Bitcoin Might Fall to $13,000. Miners Could Be to Blame
Jul 14, 2022
Rising energy expenses and declining token values have put pressure on bitcoin miners, but they may finally be getting a reprieve. The issue is that it may lower the price of bitcoin.
At the foundation of the Bitcoin universe, miners use enormous amounts of energy to create the coins and maintain the security and efficiency of blockchain transactions. They are then awarded tokens that they may either keep or sell.
In a bull market, it may be a very lucrative enterprise. In November 2021, when Bitcoin reached a record high of $69,000, miners were giggling. The cryptocurrency market fell eight months later. On Thursday, Bitcoin was worth less than $20,000.
As a result of rising energy costs and the greatest inflation in forty years, the bitcoin mining industry has become significantly more challenging. A far cry from the typical tactic of keeping Bitcoin on the balance sheet during the last bull market, many miners are now selling the majority, if not all, of their tokens to pay operational expenses or to settle their debt.
Crypto mining companies' stock prices have almost completely fallen. This year, the stock price of Argo Blockchain (ARB.U.K.) has dropped more than 60%. Riot Blockchain (RIOT) and Marathon Digital (MARA) have lost about 80% of their value.
The Bitcoin mining community, though, may be adaptive. They appear to be becoming better, or at least more effective.
The JPMorgan analysts led by Nikolaos Panigirtzoglou said in a note on Wednesday that "the struggle for survival among Bitcoin miners has been driving an improvement in mining efficiency and, as a result, a decrease in Bitcoin's production cost."
The bank's team of experts believes that the average cost of producing Bitcoin, which is a crucial variable in the profit margins and token prices for miners, has significantly decreased over the past month. According to the researchers, the cost of mining a single Bitcoin fluctuated between $20,000 at the start of June and $13,000 at the conclusion of the previous month.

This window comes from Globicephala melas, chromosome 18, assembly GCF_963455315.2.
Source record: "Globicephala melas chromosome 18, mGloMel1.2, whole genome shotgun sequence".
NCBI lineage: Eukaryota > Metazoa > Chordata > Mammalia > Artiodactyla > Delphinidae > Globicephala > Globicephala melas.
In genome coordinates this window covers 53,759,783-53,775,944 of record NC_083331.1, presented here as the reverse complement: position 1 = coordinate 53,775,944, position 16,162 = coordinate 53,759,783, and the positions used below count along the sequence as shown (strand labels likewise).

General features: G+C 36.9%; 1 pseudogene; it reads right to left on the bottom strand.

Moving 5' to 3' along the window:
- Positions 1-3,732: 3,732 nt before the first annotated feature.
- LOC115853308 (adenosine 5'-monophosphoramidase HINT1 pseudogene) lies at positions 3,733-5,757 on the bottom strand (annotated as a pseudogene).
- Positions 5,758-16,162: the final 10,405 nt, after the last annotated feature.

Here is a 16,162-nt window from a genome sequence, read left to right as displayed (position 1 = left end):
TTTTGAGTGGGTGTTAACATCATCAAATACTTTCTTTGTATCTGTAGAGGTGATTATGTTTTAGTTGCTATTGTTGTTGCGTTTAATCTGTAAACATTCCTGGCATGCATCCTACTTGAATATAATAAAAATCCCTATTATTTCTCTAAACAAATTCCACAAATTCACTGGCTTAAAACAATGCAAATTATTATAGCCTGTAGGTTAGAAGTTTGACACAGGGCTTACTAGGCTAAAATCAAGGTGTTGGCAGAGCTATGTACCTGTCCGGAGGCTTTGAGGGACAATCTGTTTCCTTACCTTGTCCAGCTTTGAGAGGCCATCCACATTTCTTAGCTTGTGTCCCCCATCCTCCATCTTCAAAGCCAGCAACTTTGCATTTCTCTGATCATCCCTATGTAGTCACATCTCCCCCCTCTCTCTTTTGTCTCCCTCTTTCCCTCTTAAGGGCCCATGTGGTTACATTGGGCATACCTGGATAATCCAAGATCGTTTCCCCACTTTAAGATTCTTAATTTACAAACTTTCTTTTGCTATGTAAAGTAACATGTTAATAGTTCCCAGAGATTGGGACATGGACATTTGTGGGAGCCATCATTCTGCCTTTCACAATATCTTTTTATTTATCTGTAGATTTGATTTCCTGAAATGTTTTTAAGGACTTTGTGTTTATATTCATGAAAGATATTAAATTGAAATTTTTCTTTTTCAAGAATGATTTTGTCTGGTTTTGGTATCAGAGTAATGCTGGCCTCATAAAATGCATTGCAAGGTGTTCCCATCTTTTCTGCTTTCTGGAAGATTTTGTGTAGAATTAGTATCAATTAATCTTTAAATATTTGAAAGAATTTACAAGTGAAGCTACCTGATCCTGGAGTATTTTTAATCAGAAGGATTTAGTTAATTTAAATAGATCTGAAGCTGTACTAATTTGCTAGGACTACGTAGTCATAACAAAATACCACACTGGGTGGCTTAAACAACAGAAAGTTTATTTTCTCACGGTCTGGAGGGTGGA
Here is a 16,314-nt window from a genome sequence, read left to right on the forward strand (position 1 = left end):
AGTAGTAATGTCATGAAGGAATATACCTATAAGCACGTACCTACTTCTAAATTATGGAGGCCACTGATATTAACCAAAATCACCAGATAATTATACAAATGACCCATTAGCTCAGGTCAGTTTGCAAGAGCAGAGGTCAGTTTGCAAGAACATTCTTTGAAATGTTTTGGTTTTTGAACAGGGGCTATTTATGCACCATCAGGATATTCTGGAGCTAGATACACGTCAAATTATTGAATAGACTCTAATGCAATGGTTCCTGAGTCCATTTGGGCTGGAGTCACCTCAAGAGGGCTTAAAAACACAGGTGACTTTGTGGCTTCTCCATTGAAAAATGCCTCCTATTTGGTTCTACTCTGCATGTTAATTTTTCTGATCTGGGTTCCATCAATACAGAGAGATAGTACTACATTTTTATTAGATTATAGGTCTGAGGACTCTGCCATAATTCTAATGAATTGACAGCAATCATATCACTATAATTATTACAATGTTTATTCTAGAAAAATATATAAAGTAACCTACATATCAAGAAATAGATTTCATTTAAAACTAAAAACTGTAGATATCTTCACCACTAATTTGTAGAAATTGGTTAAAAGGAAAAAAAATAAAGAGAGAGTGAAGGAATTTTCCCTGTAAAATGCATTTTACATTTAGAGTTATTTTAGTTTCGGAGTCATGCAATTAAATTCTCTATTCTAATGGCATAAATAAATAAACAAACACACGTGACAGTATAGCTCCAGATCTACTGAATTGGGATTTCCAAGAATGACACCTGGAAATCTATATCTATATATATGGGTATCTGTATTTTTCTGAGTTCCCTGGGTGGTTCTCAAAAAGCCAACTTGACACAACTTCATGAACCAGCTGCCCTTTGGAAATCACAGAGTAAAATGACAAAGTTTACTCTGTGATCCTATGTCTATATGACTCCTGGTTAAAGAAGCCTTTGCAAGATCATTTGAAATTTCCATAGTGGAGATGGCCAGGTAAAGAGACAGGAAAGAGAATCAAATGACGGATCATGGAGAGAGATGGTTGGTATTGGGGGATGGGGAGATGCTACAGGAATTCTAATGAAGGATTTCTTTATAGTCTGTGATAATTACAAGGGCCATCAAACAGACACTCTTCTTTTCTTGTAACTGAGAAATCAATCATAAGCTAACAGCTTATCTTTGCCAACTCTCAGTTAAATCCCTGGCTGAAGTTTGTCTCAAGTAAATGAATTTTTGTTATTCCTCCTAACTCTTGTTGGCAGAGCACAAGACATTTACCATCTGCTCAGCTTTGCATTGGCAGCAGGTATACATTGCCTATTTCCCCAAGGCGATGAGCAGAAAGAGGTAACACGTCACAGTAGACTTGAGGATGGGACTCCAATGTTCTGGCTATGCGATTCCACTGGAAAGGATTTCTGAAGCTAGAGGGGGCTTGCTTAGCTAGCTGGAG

According to the researchers, the drop in manufacturing costs is mostly attributable to the use of electricity. They cite data from the Cambridge Bitcoin Electricity Consumption Index, which clearly demonstrates a decline in network demand over the previous 1.5 months.
According to Panigirtzoglou's team, there is "a strong effort by miners to protect their profitability by deploying more efficient mining rigs rather than a mass exodus by less efficient miners" based on the dynamics of power demand and Bitcoin's hash rate, the amount of computational power used in the mining process.
But it isn't all great news.
The drop in the manufacturing cost "may be regarded as bad for the bitcoin price forecast going ahead" even while it "obviously helps miners' profitability and perhaps reduces incentives on miners to sell Bitcoin holdings to create liquidity or for deleveraging."
Some market players believe that the lowest limit of Bitcoin's price range in a bear market is its manufacturing cost.
Additionally, Bitcoin is in a severe bear market and has recently had its worst quarter since 2011—the year it initially broke the $1 barrier.
However, a decrease to $13,000 would still represent a decline of more than one-third from current pricing.
The intense pressure on digital assets, however, may be ending, despite the fact that the link between cryptocurrencies and equities may keep prices in check.
Cracks in the cryptocurrency sector itself, such as the bankruptcy of the hedge fund Three Arrows Capital and the meltdown of the stablecoin Terra, have made the current decline in prices worse. In an effort to reorganize, the troubled big cryptocurrency lender Celsius Network said on Wednesday that it has filed for Chapter 11 bankruptcy.
According to John Todaro, an analyst at Needham, "We feel the next 3-4 weeks is key for the category since the unwinding in crypto markets has adversely hurt borrow/lending firms in the area."
"We think the probability of contagion decreases significantly as the weeks go on," Todaro added." Furthermore, our data shows that a significant part of leverage has now left the crypto ecosystem."